US2292497A - Relay - Google Patents

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Publication number
US2292497A
US2292497A US377678A US37767841A US2292497A US 2292497 A US2292497 A US 2292497A US 377678 A US377678 A US 377678A US 37767841 A US37767841 A US 37767841A US 2292497 A US2292497 A US 2292497A
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United States
Prior art keywords
contact
armature
magnet frame
strip
relay
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Expired - Lifetime
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US377678A
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Vradenburgh Robert
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Ward Leonard Electric Co
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Ward Leonard Electric Co
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Priority to US377678A priority Critical patent/US2292497A/en
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Publication of US2292497A publication Critical patent/US2292497A/en
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    • HELECTRICITY
    • H01BASIC ELECTRIC ELEMENTS
    • H01HELECTRIC SWITCHES; RELAYS; SELECTORS; EMERGENCY PROTECTIVE DEVICES
    • H01H50/00Details of electromagnetic relays
    • H01H50/64Driving arrangements between movable part of magnetic circuit and contact
    • H01H50/645Driving arrangements between movable part of magnetic circuit and contact intermediate part making a resilient or flexible connection
    • YGENERAL TAGGING OF NEW TECHNOLOGICAL DEVELOPMENTS; GENERAL TAGGING OF CROSS-SECTIONAL TECHNOLOGIES SPANNING OVER SEVERAL SECTIONS OF THE IPC; TECHNICAL SUBJECTS COVERED BY FORMER USPC CROSS-REFERENCE ART COLLECTIONS [XRACs] AND DIGESTS
    • Y10TECHNICAL SUBJECTS COVERED BY FORMER USPC
    • Y10STECHNICAL SUBJECTS COVERED BY FORMER USPC CROSS-REFERENCE ART COLLECTIONS [XRACs] AND DIGESTS
    • Y10S29/00Metal working
    • Y10S29/069Fluid spreader contacts cutter

Description

Allg- 1'1, 194.2- v R, vRADr-:NBURGH 2,292,497
RELAY Filed Feb. 6, 1941 ATTORNEY Patented Aug. 11, 1942 RELAY Robert Vradenburgh, Yonkers, N. Y., assigner to Ward Leonard Electric Company, a corporation of New York Application February 6, 1941, Serial No. 377,678
(Cl. 20D-87) through the base and engage the upwardly ex- 7 Claims.
This invention relates to relays adapted for use by either alternating or direct current and adapted for the control of one or more circuits for various purposes, such as the control of electric heaters, signals. lights, pumps, compressors and the like. The relay is herein shown and described as of a single pole type, although various features of the invention are adapted for use in multi-pole relays.
One object of the invention is to produce a relay of compact construction occupying small space and comprising a small number of parts which may be produced at low cost and readily assembled and be durable under long continued operation. Another object is to impose pressure on the contacts in both the attracted and unattracted positions of the armature by a single spring. Another object is to permit the use of a compression spring instead of a tension spring and thereby avoid the possibility of the parts becoming free and causing possible damage by accidental contact of the free part or parts. By using a compression spring suitably confined, the spring, even if broken, will always function to exert some pressure. Another object is to impose a wiping contact action on the contacts after their closure so as to be self-cleaning and insure a good electrical contact. Another object is to provide a large area of contact between the movable armature and the xed part of the magnetic circuit and provide low reluctance in the bearing support when the armature is in the open circuit position and thereby reduce the ratio of open to closed impedance. Another object is to provide a structure which will retain the parts in their proper relative positions at al1 times and not-be subject to displacement by shocks or jars. Other objects and advantages will be understood from the following description and accompanying drawing which illustrate one embodiment of the invention.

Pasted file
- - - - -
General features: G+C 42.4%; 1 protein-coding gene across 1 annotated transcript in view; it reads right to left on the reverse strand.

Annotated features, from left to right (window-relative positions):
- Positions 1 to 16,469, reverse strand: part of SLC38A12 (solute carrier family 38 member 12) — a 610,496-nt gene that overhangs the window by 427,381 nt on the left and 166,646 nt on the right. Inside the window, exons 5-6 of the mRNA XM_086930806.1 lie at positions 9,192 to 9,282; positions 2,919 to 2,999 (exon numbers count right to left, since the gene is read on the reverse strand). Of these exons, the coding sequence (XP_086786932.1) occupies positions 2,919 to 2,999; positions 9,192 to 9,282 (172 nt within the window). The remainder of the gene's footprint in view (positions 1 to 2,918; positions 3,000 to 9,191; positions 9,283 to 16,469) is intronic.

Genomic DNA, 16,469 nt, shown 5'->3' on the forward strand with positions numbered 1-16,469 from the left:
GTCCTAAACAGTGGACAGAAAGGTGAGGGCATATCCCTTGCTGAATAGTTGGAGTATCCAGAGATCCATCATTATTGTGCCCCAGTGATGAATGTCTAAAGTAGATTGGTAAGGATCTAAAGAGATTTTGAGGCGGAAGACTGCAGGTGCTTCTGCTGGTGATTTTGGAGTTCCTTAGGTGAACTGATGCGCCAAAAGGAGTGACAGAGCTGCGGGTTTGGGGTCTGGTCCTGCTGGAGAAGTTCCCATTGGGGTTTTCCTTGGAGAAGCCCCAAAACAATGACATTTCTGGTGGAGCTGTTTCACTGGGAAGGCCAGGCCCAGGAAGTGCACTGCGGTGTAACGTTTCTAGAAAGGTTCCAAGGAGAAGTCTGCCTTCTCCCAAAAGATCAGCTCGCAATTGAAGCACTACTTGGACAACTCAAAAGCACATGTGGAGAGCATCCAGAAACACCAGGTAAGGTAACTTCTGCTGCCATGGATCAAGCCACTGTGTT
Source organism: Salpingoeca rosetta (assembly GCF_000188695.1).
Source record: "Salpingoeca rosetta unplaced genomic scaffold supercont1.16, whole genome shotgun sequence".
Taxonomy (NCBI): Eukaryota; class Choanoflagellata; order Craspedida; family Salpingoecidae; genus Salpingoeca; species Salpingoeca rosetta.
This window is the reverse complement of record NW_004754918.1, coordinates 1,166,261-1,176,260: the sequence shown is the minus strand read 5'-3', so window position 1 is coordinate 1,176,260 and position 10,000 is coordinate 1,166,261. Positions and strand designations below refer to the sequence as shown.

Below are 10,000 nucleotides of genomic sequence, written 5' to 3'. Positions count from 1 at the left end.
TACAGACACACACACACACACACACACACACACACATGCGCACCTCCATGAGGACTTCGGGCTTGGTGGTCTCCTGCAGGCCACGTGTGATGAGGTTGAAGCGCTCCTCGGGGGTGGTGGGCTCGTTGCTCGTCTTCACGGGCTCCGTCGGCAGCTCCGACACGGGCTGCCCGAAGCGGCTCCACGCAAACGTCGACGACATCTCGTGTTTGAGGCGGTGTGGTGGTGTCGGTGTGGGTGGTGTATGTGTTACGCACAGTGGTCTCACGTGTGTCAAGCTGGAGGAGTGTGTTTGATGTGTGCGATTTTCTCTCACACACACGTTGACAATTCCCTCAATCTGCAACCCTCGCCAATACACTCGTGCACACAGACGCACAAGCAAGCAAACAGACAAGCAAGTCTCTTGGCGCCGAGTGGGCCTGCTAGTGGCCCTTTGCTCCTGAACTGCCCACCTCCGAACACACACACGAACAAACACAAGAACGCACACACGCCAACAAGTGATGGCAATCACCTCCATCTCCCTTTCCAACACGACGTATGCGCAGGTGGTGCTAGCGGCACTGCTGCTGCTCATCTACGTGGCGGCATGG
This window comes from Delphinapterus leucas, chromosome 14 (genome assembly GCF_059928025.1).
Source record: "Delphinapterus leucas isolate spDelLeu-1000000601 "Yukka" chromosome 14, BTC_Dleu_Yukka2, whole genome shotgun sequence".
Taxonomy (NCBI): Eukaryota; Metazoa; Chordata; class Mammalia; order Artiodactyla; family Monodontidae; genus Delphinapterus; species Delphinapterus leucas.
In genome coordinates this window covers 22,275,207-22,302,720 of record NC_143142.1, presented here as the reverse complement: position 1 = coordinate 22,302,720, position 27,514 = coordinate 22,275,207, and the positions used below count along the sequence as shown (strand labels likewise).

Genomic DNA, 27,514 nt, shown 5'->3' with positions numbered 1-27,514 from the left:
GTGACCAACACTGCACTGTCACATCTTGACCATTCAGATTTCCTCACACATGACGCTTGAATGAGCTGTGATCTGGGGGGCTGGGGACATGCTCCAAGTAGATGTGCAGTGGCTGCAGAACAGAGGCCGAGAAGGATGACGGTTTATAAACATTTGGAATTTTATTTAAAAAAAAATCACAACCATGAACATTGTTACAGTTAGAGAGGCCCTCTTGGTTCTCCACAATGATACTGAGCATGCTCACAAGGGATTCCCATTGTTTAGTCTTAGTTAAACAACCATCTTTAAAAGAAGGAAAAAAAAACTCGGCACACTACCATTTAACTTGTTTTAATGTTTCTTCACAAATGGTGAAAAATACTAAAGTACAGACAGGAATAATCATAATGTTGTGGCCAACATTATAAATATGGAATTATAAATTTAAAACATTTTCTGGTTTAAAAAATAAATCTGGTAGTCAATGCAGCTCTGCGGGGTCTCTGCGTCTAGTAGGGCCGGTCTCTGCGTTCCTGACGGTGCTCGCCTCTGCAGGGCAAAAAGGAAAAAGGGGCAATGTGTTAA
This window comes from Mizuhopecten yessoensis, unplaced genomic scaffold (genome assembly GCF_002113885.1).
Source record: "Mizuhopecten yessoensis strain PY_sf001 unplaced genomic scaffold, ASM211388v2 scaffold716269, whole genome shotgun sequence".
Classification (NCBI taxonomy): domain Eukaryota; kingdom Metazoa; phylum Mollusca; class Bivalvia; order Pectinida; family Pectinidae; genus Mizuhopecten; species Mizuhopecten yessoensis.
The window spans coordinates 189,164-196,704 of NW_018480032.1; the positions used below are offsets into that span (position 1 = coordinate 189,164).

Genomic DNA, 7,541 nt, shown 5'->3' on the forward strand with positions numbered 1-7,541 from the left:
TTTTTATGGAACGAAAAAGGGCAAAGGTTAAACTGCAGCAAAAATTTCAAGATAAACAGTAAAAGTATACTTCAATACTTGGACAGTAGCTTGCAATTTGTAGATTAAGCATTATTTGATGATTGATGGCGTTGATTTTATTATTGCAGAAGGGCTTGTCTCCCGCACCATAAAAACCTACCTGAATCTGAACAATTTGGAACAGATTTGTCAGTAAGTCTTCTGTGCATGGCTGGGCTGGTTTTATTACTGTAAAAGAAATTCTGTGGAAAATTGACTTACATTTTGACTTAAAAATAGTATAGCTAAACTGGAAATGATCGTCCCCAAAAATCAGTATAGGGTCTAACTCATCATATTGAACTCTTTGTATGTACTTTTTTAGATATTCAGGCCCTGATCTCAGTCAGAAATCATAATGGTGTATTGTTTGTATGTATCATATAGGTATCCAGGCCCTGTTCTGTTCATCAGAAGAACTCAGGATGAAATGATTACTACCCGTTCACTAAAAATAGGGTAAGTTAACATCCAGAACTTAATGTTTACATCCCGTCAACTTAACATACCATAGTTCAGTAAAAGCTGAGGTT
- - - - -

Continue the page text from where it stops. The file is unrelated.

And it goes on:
Fig. 1 is a front elevation; Fig. 2 is a side View partly in section; Fig. 3 is a side view partly in section showing the parts in an intermediate position; and Fig'. 4 is an end view.
The parts are shown mounted on a base I of insulating material. The controlling coil 2 is provided with a central core 3 having a shading coil or closed loop I at its outer end, one portion of the loop passing through a slot in the outer tending leg of the magnet frame, the upper screw entering the inner end of the core 3 and serving to hold it rmly against the upward extension of the magnet frame. The terminals of the coil are connected to binding posts 'l which are xed to the base and are positioned at opposite sides of the coil. They are provided with screws 1a at the top of the posts and with washers 1b with outwardly turned edges broken away at a portion hereof for convenient connection of leads there- The movable armature is formed of a strip of ironor steel having a leg 8 extending upwardly and passing over the outer end of the core of the magnet. this leg being bent almost at rightangles to the other leg 8a of the amature which extends inwardly and along the outwardly extendingleg of the magnet frame. The armature is pivotally mounted upon the outer end of the magnet frame.